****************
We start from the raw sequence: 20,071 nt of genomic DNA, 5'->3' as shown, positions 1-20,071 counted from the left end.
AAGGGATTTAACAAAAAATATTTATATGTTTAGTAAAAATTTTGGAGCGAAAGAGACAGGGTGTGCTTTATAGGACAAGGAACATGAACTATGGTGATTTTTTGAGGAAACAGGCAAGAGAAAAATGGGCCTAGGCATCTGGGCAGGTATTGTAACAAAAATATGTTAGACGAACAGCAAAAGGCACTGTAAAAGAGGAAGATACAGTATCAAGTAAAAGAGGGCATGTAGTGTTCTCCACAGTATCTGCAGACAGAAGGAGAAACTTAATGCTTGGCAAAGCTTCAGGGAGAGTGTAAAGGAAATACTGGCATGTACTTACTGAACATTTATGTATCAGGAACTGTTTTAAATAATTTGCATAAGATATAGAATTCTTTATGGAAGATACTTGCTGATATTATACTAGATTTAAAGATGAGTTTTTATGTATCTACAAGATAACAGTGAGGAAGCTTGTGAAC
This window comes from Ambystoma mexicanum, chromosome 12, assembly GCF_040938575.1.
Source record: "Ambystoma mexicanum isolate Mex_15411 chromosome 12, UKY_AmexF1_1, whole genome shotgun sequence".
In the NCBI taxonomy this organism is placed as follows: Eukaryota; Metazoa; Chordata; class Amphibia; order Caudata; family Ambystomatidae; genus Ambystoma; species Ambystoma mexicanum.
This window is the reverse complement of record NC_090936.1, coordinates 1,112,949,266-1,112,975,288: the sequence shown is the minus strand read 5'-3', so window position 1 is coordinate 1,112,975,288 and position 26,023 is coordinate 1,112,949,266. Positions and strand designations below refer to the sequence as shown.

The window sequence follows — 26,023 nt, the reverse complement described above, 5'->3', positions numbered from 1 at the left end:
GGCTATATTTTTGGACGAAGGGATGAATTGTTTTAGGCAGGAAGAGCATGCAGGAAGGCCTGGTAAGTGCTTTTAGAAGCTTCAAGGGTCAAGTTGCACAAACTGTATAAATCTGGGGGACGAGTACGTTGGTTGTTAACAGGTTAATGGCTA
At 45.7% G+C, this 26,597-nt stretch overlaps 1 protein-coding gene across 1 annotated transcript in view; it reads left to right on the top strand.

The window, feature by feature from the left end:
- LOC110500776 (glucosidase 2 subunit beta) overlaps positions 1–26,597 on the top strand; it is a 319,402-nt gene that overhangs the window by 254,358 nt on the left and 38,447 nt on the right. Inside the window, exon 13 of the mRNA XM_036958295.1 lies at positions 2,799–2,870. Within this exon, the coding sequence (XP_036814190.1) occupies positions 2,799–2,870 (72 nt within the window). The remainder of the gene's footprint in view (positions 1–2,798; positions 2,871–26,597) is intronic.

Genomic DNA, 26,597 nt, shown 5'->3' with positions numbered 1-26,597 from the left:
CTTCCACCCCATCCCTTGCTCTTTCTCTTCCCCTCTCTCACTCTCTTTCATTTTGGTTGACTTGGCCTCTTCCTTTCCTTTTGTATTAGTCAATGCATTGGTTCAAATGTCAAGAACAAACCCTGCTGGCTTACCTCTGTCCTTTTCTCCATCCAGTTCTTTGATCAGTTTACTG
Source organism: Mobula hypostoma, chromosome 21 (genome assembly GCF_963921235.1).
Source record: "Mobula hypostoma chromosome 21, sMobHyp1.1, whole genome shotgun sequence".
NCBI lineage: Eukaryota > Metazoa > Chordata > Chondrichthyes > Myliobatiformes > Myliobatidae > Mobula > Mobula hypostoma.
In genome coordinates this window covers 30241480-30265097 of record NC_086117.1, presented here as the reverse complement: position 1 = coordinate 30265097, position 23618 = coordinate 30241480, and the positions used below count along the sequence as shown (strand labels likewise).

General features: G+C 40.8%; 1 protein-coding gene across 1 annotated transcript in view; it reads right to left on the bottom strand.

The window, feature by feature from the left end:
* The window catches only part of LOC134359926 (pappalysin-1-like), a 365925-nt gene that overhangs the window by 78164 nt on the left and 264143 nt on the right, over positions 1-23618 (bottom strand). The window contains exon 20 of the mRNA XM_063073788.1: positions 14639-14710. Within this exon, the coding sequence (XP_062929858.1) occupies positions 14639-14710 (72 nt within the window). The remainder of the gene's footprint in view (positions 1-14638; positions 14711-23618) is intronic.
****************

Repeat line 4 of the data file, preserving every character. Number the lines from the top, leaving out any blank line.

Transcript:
Source record: "Ambystoma mexicanum isolate Mex_15411 chromosome 12, UKY_AmexF1_1, whole genome shotgun sequence".